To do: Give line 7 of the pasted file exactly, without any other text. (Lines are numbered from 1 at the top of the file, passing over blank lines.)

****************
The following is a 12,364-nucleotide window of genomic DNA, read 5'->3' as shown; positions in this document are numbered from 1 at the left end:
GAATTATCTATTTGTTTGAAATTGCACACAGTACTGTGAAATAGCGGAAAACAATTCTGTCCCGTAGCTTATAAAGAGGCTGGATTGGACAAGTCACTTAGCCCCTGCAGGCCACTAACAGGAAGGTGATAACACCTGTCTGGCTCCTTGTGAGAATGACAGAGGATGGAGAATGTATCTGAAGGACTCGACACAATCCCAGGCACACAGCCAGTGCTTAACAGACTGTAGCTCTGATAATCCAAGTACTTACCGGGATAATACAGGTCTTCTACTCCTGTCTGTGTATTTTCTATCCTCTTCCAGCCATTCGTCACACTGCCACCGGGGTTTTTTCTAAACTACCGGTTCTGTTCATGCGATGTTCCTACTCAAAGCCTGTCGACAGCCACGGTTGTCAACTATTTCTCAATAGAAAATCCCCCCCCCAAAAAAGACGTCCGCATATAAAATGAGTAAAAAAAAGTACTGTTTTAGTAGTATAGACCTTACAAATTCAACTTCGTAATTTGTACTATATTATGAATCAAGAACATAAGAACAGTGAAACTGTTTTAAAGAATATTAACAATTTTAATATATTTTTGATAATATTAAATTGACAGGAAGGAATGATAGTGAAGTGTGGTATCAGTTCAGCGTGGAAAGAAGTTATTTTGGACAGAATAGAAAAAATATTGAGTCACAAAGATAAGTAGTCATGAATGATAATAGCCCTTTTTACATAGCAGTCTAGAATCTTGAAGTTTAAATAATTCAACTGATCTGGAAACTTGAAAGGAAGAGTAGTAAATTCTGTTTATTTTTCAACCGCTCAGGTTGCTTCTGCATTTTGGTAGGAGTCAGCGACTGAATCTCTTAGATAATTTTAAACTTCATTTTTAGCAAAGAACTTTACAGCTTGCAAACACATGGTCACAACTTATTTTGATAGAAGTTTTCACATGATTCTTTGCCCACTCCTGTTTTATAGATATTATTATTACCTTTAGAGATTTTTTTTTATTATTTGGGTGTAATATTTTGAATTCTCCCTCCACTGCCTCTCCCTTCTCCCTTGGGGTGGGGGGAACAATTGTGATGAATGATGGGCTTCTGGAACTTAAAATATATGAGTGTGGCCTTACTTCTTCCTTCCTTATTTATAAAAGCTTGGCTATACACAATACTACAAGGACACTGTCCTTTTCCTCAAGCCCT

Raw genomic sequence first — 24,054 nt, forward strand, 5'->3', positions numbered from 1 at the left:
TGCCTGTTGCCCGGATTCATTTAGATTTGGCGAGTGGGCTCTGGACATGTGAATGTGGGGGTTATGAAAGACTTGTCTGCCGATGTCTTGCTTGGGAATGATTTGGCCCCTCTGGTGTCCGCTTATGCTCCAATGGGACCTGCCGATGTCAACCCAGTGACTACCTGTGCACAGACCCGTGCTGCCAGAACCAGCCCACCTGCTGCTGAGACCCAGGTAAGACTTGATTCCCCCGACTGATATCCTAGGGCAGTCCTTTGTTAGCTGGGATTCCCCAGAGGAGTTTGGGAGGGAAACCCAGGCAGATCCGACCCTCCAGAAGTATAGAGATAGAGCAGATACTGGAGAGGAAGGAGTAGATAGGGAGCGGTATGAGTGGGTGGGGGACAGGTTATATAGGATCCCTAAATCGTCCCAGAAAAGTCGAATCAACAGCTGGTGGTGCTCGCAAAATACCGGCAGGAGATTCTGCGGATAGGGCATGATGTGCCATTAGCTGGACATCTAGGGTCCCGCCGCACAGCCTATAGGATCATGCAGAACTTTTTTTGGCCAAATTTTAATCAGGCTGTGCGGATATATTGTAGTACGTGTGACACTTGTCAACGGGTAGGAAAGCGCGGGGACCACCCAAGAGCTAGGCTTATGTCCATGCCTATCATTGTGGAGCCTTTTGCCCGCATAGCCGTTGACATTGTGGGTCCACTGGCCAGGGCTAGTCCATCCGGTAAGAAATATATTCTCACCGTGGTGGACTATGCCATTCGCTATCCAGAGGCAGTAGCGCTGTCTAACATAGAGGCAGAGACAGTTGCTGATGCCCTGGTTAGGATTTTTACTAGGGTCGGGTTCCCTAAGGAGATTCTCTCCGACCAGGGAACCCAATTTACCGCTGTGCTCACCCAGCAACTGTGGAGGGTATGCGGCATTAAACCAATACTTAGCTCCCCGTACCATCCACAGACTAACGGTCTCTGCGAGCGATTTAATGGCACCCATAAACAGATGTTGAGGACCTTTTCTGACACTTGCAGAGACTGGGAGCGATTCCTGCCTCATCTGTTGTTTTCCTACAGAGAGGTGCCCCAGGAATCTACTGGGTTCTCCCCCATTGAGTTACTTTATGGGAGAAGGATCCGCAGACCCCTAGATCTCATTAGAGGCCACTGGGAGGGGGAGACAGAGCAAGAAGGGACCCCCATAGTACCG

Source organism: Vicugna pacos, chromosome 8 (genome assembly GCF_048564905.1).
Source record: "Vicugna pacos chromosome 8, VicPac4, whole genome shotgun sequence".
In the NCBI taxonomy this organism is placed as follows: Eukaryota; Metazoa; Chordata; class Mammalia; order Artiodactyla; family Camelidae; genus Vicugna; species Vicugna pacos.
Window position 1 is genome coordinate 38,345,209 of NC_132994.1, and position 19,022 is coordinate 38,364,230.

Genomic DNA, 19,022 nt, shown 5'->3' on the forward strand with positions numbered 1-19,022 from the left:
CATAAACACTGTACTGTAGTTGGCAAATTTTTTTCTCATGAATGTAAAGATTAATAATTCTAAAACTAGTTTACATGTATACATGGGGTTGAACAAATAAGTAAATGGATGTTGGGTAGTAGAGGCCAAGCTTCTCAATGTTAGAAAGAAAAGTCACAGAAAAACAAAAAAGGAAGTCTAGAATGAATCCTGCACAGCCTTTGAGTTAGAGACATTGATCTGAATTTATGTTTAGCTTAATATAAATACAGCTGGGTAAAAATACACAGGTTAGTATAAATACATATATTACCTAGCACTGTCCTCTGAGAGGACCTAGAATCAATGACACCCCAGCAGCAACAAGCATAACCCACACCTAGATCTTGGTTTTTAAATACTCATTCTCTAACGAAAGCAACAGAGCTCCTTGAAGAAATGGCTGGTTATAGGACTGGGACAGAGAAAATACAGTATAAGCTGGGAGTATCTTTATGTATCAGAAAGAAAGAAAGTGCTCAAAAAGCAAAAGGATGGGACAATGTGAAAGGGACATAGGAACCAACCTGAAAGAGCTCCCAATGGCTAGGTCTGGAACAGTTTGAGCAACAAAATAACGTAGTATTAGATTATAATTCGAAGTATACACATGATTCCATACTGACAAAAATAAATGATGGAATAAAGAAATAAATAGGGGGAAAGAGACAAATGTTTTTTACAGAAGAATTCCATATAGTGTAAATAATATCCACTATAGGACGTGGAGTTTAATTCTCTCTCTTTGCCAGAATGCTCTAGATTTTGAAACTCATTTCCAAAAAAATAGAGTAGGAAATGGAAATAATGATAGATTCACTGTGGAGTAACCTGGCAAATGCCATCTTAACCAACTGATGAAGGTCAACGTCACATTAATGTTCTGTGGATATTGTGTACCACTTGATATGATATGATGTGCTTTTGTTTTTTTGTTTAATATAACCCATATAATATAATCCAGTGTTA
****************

In the NCBI taxonomy this organism is placed as follows: Eukaryota; Metazoa; Chordata; class Mammalia; order Artiodactyla; family Camelidae; genus Vicugna; species Vicugna pacos.